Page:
Laura Terrance is a doctoral candidate in Gender Studies with a Master of Arts in Ethnic Studies. Her dissertation examines the representation of violence in Indigenous film and literature as effective expressions of resistance that decry the terms of neo-liberal subjectivity while refusing the terms of settler colonialization. Beyond challenging each of these conditions, however, the violence her project examines provides the opportunity for the development of an anti-colonial subjectivity reformulated as a direct result of the violence enacted – a subjectivity positioned to imagine an alternative future. The analyses used to formulate her larger argument take into account and incorporate Haudenosaunee epistemologies of the “warrior” (Rotiskenrakéh:te), whose first obligation is to maintain peace, but who also understands that the imperative to protect the people cannot exclude the possibility of physical violence.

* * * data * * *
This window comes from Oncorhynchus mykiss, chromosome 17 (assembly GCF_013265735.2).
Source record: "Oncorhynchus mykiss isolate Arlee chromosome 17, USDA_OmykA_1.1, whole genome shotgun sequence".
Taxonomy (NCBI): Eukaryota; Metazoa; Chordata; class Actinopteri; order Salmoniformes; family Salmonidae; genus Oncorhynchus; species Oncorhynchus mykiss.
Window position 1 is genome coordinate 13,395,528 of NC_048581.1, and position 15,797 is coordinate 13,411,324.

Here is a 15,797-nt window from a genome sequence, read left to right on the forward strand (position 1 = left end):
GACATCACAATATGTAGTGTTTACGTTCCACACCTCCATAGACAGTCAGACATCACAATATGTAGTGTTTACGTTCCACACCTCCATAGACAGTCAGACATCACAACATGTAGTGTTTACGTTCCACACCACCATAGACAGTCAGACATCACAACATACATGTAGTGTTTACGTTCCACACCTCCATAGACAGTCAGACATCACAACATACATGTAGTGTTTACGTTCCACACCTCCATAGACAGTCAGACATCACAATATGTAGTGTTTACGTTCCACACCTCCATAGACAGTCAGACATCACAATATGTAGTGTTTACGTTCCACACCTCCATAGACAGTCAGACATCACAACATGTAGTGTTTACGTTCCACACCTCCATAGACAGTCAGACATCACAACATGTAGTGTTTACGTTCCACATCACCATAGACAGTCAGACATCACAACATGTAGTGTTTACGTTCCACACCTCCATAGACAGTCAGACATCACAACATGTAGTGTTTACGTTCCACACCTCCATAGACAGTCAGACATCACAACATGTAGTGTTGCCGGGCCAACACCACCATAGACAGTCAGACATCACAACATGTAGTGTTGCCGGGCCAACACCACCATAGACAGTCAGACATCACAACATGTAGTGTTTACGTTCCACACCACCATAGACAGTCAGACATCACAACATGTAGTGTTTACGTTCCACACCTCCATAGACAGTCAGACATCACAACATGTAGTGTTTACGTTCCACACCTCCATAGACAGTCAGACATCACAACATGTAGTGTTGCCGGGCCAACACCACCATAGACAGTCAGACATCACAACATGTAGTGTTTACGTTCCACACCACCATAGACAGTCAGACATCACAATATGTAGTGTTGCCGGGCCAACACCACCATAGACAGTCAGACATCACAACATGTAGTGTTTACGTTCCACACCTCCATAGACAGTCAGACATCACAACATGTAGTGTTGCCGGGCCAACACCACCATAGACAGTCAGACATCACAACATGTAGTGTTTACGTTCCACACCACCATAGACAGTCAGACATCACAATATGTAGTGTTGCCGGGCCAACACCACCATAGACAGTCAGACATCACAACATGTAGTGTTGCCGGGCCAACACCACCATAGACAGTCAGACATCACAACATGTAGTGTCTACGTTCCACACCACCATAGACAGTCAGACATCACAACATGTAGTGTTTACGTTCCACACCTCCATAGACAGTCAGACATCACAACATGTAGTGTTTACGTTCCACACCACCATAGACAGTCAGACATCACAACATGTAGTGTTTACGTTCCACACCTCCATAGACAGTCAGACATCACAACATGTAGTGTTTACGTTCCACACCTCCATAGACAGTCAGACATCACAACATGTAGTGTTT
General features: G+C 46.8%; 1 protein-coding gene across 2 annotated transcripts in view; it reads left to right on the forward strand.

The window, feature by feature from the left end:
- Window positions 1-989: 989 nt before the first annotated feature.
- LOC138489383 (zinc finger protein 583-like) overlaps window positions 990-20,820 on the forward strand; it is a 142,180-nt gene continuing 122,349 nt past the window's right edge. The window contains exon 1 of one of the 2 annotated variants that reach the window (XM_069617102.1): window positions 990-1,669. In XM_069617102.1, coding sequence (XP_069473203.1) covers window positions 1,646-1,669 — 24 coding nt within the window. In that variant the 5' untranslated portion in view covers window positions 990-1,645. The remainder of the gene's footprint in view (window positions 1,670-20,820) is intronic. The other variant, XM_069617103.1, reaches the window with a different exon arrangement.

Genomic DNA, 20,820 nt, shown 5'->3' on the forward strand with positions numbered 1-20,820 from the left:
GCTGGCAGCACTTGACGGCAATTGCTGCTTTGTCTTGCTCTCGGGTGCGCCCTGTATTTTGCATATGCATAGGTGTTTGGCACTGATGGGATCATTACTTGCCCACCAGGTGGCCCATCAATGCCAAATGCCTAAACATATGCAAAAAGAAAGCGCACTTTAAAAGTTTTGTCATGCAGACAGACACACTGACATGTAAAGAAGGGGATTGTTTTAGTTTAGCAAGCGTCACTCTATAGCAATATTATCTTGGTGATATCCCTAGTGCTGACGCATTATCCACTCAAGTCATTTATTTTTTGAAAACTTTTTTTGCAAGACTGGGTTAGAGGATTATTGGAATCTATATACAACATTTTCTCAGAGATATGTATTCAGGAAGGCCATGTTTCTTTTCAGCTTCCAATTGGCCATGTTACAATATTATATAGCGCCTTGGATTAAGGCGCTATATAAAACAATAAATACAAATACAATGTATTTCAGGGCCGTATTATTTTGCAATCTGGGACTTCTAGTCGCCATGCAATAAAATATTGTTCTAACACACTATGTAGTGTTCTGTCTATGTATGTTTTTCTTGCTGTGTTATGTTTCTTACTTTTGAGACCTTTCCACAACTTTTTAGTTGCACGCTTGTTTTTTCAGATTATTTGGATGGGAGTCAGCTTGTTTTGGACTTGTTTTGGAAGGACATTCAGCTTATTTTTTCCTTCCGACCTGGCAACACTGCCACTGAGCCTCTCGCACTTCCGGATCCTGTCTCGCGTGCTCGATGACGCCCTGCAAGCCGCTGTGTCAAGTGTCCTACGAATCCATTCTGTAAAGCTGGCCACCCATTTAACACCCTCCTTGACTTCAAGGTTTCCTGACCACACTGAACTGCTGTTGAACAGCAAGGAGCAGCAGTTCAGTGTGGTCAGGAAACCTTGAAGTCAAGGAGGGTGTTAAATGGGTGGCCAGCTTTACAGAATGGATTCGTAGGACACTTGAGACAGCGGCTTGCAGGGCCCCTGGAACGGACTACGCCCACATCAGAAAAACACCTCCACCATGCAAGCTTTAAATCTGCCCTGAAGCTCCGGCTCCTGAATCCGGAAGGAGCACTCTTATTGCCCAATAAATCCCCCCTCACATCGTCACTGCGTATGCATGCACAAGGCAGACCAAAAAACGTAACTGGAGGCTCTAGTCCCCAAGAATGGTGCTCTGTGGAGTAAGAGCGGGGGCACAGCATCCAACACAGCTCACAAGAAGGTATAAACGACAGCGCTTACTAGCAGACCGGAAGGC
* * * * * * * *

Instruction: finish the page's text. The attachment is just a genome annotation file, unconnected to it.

Indigenous Studies; Native Feminisms; Settler Colonialism, Indigenous Film and Politics; Sovereignty and Self-Determination; Historical Archives and Research Methodology; Social Theory, Epistemology and Ontology, Literature and Literary Theory